Saturday, February 10, 2007

Columbus Dispatch Letter

Track and field does many positive things for schools

Saturday, February 10, 2007

As a former college cross-country and track athlete, a brother of two Ohio University graduates, the editor and publisher of RUNOHIO and a high-school teacher and cross-country and track coach in the Columbus area, I hope Ohio University officials will look at the overall negative impact to the university if they vote to drop men’s outdoor track and field.

When I think of Ohio University, I think of the oldest university in the Northwest Territory, which has a strong tradition of academics and athletics. I also think of a men’s track and field program that has been part of the university for more than 100 years.

I hope before voting to drop men’s track and field, officials will take a look at why Miami University did not drop its men’s outdoor track and field program.

It is my understanding that one of the main reasons Miami did not drop track and field was it saw track as one of the programs that attracted minorities to the university. One of Miami’s trustees was able to convince the board that it would not be a smart decision to drop the sport.

Track and field is the oldest sport known to mankind. More countries participate in track at the Olympic Games than any other sport.

Ohio has 728 boys high-school track and field teams. Only basketball and baseball are offered by more schools than boys track and field. The Ohio High School Athletic Association’s State Track and Field Championships will celebrate their 100 th anniversary this June.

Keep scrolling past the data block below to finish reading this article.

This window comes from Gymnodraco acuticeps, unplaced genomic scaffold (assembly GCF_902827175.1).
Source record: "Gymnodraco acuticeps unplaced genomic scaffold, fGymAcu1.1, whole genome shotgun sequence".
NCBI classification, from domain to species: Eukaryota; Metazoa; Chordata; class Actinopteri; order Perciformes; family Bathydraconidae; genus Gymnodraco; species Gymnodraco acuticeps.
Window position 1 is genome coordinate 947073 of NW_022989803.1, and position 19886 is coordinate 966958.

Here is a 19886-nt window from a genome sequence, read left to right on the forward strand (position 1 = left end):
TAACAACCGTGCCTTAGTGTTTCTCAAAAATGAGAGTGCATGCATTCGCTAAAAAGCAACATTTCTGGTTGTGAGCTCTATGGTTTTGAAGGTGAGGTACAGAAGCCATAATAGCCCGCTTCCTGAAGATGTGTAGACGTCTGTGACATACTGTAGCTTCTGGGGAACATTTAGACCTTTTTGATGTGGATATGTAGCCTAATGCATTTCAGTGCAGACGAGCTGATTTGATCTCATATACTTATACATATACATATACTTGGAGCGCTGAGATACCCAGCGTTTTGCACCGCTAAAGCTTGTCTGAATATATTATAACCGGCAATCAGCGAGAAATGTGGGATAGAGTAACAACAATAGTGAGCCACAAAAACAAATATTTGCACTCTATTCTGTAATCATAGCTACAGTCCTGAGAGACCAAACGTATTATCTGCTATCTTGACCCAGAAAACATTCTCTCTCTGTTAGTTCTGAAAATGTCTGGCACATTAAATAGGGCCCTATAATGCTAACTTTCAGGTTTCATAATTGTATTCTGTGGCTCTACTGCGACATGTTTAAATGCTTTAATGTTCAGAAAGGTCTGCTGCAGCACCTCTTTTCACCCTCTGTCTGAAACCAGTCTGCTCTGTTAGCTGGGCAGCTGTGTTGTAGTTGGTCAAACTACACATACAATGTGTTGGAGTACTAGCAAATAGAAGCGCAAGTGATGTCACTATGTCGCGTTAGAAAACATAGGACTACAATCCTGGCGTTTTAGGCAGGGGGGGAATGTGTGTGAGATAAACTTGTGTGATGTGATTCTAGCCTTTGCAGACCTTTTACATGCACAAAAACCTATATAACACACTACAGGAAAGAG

There are nearly 2,000 members of the Ohio Association of Track and Cross Country Coaches. Most of these members are teachers in Ohio high schools and have a tremendous influence on high-school students.

I would think that there are more Ohio University track and field alumni than any other group of athletic alumni at Ohio University. Probably 30 to 45 students are walk-ons participating in men’s track and field and paying tuition to Ohio University. I have found that the cross-country and track and field teams have some of the highest grade-point averages and graduation rates of all intercollegiate teams.

It is my understanding that since Western Michigan University dropped a number of men’s athletic programs three years ago, there has been an uprising of alumni and teachers and friends, who have held their donations to the university and encouraged high-school students not to attend Western Michigan.

It is also my understanding that Western Michigan’s enrollment is down nearly 18 percent since it dropped a number of men’s athletic programs.

I think if officials look at the impact of dropping men’s outdoor track and field at Ohio University, they will realize that it does not make educational, economic, business or political sense. I hope they will vote to keep the program.



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